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Durban beaches closed twice over the past week over foul uMgeni River water

The discolouration of the uMgeni River raised alarm bells for conservationists over the river’s health so environmentalist group Adopt a River took their own samples. Picture: Adopt a River

The discolouration of the uMgeni River raised alarm bells for conservationists over the river’s health so environmentalist group Adopt a River took their own samples. Picture: Adopt a River

Published Jan 10, 2022

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The discolouration of the uMgeni River raised alarm bells for conservationists over the river’s health so environmentalist group Adopt a River took their own samples. Picture: Adopt a River

Durban beaches have been closed twice over the past week, first for a murky substance in the uMgeni River and now for E. coli levels but the eThekwini municipality remained unfettered about losing its blue flag statuses.

On Wednesday, the municipality closed seven Durban beaches after the “uMgeni River discharged abnormal murky waters to beaches”.

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They were North, Bay of Plenty, Battery, Country Club 1 and 2, eThekwini and Laguna beaches

A day later, the decision was reversed as test results showed the discharge was caused by hyacinth plants upriver, which often occurred during summer.

Msawakhe Mayisela, eThekwini municipality’s spokesperson, said the plants naturally occurred and the tests revealed the water was free of any pollution “that may pose threat to life”.

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The discolouration of the uMgeni River raised alarm bells for conservationists over the river’s health and the safety of those who were reliant on it. Picture: Adopt a River

According to environmentalist Kuben Samie, hyacinths are water weeds with no known associated toxicity.

“Interestingly, the invasion of hyacinth is due to the sewage or nutrient pollution of the river system.

“This has happened upstream in Inanda Dam.

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“It thrives on nutrient-rich water, mostly as a result of sewage pollution.”

However, the municipality indefinitely closed their beaches once again on Friday but this time it was over high levels of E. coli – a bacteria often found in sewage.

They were South, North, Bay of Plenty, Sun Coast Beach, Country Club and uMgeni Beaches.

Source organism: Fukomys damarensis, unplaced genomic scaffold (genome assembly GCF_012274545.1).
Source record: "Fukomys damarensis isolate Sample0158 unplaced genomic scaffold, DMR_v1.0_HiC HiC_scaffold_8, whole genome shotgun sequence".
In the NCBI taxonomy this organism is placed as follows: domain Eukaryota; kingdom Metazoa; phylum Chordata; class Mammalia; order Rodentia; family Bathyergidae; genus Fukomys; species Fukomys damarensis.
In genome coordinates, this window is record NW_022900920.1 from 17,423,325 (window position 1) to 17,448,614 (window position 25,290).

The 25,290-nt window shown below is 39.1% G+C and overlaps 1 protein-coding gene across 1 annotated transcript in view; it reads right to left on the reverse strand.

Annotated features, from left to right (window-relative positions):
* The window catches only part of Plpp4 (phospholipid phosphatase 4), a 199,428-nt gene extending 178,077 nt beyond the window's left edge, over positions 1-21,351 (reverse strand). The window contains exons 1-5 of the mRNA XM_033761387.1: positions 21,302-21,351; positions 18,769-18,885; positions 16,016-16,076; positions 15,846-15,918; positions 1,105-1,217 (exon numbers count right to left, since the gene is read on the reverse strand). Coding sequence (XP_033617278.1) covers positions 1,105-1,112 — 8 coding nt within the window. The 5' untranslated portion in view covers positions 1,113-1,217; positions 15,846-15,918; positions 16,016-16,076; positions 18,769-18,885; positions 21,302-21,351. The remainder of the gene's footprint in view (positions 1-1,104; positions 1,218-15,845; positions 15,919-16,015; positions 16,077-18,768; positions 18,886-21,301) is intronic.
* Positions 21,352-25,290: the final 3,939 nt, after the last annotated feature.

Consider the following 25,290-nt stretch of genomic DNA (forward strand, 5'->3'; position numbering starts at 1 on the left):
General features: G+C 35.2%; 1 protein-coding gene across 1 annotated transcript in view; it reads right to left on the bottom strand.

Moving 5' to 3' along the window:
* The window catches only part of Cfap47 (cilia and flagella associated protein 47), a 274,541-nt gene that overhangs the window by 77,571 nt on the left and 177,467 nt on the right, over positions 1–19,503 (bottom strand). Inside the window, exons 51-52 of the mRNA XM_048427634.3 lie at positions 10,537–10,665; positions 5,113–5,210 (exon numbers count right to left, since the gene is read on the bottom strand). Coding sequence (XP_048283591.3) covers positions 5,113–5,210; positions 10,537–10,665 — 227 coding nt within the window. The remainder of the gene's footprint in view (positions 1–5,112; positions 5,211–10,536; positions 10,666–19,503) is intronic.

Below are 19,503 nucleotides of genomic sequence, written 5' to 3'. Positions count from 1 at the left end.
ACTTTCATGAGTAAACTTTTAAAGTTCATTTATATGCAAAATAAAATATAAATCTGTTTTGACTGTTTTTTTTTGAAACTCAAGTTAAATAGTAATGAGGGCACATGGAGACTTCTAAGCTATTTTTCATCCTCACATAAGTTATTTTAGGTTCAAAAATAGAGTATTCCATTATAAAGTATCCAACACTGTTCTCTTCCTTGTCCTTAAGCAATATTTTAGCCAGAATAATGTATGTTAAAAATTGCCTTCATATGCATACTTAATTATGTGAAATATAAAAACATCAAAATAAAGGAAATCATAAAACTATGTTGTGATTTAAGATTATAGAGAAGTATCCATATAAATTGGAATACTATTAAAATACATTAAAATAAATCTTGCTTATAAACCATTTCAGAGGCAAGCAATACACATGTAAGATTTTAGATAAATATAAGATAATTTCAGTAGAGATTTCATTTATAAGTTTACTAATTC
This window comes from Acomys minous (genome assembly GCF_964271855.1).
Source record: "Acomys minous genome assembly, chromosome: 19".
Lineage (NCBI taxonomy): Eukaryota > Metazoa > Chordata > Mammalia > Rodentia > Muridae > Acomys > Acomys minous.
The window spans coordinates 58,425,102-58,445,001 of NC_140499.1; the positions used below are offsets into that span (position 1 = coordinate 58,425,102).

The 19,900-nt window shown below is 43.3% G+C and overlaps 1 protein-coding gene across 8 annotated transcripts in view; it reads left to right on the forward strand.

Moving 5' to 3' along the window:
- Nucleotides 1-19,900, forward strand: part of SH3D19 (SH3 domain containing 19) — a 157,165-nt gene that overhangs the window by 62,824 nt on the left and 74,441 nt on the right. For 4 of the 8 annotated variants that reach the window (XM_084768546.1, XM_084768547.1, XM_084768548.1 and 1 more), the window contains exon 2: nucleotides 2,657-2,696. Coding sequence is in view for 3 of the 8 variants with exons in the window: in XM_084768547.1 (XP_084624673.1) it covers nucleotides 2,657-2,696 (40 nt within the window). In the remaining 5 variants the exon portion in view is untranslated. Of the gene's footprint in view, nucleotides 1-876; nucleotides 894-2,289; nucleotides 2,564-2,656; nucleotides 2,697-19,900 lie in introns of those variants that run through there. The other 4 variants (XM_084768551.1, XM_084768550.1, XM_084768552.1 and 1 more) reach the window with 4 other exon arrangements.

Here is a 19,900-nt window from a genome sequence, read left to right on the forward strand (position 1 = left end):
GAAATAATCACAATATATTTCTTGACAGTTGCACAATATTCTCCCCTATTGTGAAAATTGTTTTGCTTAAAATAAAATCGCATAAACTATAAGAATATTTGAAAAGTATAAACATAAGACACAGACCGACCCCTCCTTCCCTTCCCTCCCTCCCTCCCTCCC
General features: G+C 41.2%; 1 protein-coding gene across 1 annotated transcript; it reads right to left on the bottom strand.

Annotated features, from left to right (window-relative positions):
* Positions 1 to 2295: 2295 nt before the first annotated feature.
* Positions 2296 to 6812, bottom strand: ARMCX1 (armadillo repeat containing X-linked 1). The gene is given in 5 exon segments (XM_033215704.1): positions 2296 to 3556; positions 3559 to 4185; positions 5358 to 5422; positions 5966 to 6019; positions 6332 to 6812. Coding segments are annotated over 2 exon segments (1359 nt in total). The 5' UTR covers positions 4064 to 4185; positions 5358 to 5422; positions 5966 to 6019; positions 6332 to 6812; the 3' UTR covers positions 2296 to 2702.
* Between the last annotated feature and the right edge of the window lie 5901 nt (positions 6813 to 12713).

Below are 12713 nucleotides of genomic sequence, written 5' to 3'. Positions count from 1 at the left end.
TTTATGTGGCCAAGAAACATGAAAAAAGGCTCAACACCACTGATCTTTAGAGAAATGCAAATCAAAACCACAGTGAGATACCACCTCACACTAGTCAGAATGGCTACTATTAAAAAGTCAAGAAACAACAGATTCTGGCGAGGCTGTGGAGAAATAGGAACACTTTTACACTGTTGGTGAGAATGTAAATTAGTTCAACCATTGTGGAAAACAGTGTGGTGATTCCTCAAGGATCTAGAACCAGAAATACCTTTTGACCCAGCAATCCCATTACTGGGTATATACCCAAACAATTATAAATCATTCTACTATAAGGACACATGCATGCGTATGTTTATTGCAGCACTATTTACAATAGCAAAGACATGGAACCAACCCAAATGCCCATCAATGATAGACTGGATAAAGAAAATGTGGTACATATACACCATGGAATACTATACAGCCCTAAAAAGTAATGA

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Mayisela said the levels of this bacteria were compounded by the unceasing vandalism of one of the city’s sewerage pump stations and abnormal heavy rains that were unceasingly washing waste from multitudes of informal settlements, along the uMgeni river to the river.

Ward councillor Rory McPherson said the hyacinth closure was confusing, but once he learnt about the second closure and that the plants thrived when there was pollution, he was not surprised.

“Where there is smoke there will always be fire. It is an unfortunate turn of events that need to be resolved.”

Janet Simpkins, the director of Adopt-a-River, said the health of the uMgeni River had always been a concern.

“Water samples have been taken that we have given to the municipality. While the river has had extremely high E. coli levels, our concern was the threat it could have on wildlife, fisherfolk and paddlers.”

Meanwhile, Mayisela said the closure of beaches would always have a devastating impact on economic prospects but they did their best in the moment to address and resolve concerns.

Durban currently has 13 beaches with Blue Flag statuses, which the municipality was determined to retain.

They are uShaka, North, Point, South, Anstey’s, Brighton, uMhlanga main, Westbrooke, Umdloti, Bronze, Toti and Umgababa beaches.

Over the last year, Durban beaches had closed on multiple occasions for reasons including Covid-19 lockdown restrictions and contamination, like the UPL spillage during the July unrest.

Mayisela said issues pertaining to sewage and waste infrastructure were rare occurrences.

SUNDAY TRIBUNE

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